Prostate Cancer is a “Couples Disease,” Scientists Say

Prostate Cancer is a “Couples Disease,” Scientists Say

When a man has prostate cancer, his partner may feel the effects, too.

Those effects might not be direct, but they can greatly change a partner’s quality of life, according to a recent article in Urologic Nursing.

Prostate cancer is a “slow-growing disease,” the authors explained. Most men have a good prognosis, and treatment often focuses on a man’s quality of life in addition to the cancer itself.

Treatment can have side effects, however. Urinary incontinence and sexual problems frequently occur, and they may be permanent. Past research has analyzed patients’ views on their treatment. But for partners, little was known.

For the current study, researchers looked at 13 peer-reviewed, medical articles concerning prostate cancer and partners, focusing on papers that included comments from partners themselves.

Reading through the partner quotations, the researchers noticed some common threads (quotations from partners are in italics):

  • Sexuality. Many partners felt that the man’s survival was more important than his sexual functioning. Often, patients felt frustrated by sexual limitations, but partners still felt love and intimacy regardless.

We’ve come to an arrangement now with our sex life that we’re quite happy to have a cuddle and you know we get on well; we’re good mates and that’s what counts.

  • Knowledge. Some partners said they were unsure of what to expect from the man’s diagnosis and treatment and felt “in the dark.” The information they did receive tended to be “generalized and scaled down.”

I was pretty upset…I asked the doctor what is this gonna do to his sex life…and he never really addressed it.

I definitely think…some-where in those early stages… [if someone] suggested…seeing someone or seeing a counsellor, it would have made a big difference for me…for both of us.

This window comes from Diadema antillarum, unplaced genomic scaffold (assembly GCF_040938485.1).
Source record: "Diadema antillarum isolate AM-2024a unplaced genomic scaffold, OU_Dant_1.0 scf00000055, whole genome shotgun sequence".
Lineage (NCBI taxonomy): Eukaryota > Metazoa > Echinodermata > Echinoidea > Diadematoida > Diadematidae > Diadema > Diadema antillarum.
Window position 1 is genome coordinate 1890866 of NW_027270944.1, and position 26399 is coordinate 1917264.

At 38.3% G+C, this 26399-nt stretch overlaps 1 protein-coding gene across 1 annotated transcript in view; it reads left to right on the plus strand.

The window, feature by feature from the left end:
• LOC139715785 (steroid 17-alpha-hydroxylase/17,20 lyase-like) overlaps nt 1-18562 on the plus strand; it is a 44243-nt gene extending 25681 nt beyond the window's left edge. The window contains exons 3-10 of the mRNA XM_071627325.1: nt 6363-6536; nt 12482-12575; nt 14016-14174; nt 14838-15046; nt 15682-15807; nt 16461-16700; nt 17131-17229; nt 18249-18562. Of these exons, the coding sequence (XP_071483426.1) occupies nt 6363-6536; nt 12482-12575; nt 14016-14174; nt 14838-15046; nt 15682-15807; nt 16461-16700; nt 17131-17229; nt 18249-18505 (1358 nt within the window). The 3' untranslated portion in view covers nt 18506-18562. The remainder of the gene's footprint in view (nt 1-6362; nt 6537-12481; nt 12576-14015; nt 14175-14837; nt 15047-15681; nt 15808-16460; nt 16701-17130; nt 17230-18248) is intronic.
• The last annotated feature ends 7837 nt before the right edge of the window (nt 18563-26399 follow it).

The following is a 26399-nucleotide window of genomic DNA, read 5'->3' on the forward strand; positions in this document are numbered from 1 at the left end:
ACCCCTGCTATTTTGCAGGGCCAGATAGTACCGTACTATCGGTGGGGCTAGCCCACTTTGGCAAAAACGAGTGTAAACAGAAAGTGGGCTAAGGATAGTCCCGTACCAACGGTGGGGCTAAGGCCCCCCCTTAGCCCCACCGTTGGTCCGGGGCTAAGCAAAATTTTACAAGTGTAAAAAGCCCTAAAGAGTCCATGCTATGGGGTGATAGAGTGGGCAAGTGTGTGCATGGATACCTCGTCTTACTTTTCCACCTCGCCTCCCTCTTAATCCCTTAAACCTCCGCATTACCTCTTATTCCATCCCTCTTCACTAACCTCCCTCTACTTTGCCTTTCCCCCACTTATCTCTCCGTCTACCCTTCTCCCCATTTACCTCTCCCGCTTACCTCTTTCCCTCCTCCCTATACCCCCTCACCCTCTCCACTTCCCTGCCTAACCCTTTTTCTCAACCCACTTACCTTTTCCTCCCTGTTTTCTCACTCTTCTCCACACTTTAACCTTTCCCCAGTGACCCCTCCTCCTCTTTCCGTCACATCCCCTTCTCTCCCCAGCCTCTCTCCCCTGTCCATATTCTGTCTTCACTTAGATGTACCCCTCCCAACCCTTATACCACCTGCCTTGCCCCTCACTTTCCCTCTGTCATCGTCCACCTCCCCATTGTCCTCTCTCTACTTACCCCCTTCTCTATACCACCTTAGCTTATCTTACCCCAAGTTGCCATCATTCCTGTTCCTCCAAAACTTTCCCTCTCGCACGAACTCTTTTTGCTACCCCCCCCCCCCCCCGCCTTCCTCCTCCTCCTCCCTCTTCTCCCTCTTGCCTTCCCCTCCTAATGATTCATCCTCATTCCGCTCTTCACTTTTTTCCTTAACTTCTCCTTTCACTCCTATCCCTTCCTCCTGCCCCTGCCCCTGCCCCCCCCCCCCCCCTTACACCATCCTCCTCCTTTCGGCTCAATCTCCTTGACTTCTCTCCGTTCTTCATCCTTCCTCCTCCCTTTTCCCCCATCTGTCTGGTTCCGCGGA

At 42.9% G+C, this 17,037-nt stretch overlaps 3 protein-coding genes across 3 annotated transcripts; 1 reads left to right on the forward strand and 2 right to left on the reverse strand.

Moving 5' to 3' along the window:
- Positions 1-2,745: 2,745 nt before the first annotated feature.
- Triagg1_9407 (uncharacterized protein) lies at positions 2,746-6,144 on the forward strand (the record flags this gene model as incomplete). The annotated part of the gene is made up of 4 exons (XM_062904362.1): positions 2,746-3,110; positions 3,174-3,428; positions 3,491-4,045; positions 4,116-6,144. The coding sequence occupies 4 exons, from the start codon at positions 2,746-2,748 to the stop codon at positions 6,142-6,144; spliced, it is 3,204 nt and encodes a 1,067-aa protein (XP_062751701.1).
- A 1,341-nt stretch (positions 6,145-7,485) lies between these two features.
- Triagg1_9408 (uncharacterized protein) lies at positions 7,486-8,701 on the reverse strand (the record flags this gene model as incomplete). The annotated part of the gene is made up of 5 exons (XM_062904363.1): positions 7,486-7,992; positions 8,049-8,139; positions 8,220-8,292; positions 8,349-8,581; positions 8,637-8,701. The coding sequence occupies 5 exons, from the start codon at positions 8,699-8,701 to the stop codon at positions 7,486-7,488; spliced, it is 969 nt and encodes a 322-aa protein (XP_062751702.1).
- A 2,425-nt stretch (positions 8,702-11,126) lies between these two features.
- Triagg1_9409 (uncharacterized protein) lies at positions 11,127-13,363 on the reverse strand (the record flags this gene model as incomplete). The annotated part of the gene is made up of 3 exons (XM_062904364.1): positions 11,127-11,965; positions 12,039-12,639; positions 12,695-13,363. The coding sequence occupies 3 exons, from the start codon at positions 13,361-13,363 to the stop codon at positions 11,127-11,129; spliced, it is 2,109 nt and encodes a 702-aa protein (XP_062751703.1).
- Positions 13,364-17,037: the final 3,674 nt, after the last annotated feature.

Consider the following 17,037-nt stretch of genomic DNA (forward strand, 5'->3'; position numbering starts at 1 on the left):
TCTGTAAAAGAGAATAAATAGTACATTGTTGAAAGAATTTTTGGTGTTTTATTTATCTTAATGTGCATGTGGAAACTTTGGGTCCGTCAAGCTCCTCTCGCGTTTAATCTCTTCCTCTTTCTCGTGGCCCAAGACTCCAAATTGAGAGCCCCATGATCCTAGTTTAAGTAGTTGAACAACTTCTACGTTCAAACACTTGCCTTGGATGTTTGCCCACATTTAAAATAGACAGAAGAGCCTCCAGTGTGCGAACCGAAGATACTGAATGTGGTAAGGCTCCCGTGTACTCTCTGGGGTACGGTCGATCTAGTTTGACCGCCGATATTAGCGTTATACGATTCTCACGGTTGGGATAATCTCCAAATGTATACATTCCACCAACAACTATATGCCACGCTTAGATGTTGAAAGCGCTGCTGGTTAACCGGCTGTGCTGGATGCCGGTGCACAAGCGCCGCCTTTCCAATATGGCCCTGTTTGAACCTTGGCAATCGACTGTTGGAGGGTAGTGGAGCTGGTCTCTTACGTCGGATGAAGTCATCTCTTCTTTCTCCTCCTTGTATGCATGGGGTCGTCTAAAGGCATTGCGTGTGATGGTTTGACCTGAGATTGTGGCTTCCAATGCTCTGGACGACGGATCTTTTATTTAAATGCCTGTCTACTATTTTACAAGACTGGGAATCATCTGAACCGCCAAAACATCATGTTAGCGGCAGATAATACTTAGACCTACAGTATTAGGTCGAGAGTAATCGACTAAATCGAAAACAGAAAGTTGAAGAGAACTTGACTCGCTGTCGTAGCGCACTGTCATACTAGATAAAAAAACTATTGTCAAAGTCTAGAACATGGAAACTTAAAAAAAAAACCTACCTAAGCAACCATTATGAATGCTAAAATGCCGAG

• Isolation. The possible loss of their significant other was a source of great stress for partners. And the time partners spent caregiving left little time and for themselves.

I got very sad to see him like that, but I tried to be strong and say, “I think that the last thing he wants is to see that someone feels defeated, right? I put my pains aside…I had to shower him. I had to change him. I had to help him in all that I could, right?

I was extremely afraid of hurting [patient], and I was afraid of hurting myself as well. I was so focused on him that, in a way, I forgot myself. In retrospect, I have cried very little (tearful).

  • Togetherness. In time, some partners felt closer to their significant others after the cancer diagnosis. Communication and acceptance played key roles in this togetherness.

We have said many times that we have been blessed. We have a wonderful family. We have gone together and been married for over fifty years. We just feel very blessed that the Lord has given us these wonderful kids and grandkids. He (her husband) has said many times, “If I die tomorrow, I will have lived a wonderful life.” And that is really how I feel, too.

“Findings from this review may serve to increase the shared decision-making process between the patient, his partner, and the healthcare provider,” the authors concluded.


Urologic Nursing via Medscape

Hammond, Andrew and Kristen Montgomery

“Systematic Review and Thematic Synthesis of Quality of Life in Partners of Patients With Prostate Cancer”

(Full-text. July-August 2018)

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